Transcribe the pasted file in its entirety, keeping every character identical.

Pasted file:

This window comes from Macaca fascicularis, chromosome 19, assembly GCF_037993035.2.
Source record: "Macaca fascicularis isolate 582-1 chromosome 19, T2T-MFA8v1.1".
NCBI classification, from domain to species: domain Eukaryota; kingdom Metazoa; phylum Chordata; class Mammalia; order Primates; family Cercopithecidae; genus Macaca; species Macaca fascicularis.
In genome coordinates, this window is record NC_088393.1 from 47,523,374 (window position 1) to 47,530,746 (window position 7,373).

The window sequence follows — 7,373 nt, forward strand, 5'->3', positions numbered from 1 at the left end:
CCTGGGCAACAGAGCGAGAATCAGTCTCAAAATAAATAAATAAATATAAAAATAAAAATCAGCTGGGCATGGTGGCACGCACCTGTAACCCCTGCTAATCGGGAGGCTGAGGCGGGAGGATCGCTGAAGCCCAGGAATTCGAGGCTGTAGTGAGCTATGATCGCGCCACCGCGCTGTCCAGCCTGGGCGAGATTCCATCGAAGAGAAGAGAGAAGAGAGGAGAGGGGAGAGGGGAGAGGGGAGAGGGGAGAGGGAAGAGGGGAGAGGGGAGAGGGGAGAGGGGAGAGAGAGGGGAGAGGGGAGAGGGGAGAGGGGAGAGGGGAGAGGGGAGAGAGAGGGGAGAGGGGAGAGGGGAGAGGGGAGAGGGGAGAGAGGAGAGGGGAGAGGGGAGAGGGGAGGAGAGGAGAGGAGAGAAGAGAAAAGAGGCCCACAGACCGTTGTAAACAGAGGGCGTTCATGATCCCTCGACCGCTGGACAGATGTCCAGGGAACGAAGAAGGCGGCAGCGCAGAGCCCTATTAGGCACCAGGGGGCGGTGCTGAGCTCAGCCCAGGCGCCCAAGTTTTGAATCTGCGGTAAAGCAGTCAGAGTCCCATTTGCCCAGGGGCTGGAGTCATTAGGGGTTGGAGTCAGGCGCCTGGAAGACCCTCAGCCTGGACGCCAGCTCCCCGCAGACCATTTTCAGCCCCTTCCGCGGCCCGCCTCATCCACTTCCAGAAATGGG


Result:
This window comes from Macaca fascicularis, chromosome 19, assembly GCF_037993035.2.
Source record: "Macaca fascicularis isolate 582-1 chromosome 19, T2T-MFA8v1.1".
NCBI classification, from domain to species: domain Eukaryota; kingdom Metazoa; phylum Chordata; class Mammalia; order Primates; family Cercopithecidae; genus Macaca; species Macaca fascicularis.
In genome coordinates, this window is record NC_088393.1 from 47,523,374 (window position 1) to 47,530,746 (window position 7,373).

The window sequence follows — 7,373 nt, forward strand, 5'->3', positions numbered from 1 at the left end:
CCTGGGCAACAGAGCGAGAATCAGTCTCAAAATAAATAAATAAATATAAAAATAAAAATCAGCTGGGCATGGTGGCACGCACCTGTAACCCCTGCTAATCGGGAGGCTGAGGCGGGAGGATCGCTGAAGCCCAGGAATTCGAGGCTGTAGTGAGCTATGATCGCGCCACCGCGCTGTCCAGCCTGGGCGAGATTCCATCGAAGAGAAGAGAGAAGAGAGGAGAGGGGAGAGGGGAGAGGGGAGAGGGGAGAGGGAAGAGGGGAGAGGGGAGAGGGGAGAGGGGAGAGAGAGGGGAGAGGGGAGAGGGGAGAGGGGAGAGGGGAGAGGGGAGAGAGAGGGGAGAGGGGAGAGGGGAGAGGGGAGAGGGGAGAGAGGAGAGGGGAGAGGGGAGAGGGGAGGAGAGGAGAGGAGAGAAGAGAAAAGAGGCCCACAGACCGTTGTAAACAGAGGGCGTTCATGATCCCTCGACCGCTGGACAGATGTCCAGGGAACGAAGAAGGCGGCAGCGCAGAGCCCTATTAGGCACCAGGGGGCGGTGCTGAGCTCAGCCCAGGCGCCCAAGTTTTGAATCTGCGGTAAAGCAGTCAGAGTCCCATTTGCCCAGGGGCTGGAGTCATTAGGGGTTGGAGTCAGGCGCCTGGAAGACCCTCAGCCTGGACGCCAGCTCCCCGCAGACCATTTTCAGCCCCTTCCGCGGCCCGCCTCATCCACTTCCAGAAATGGG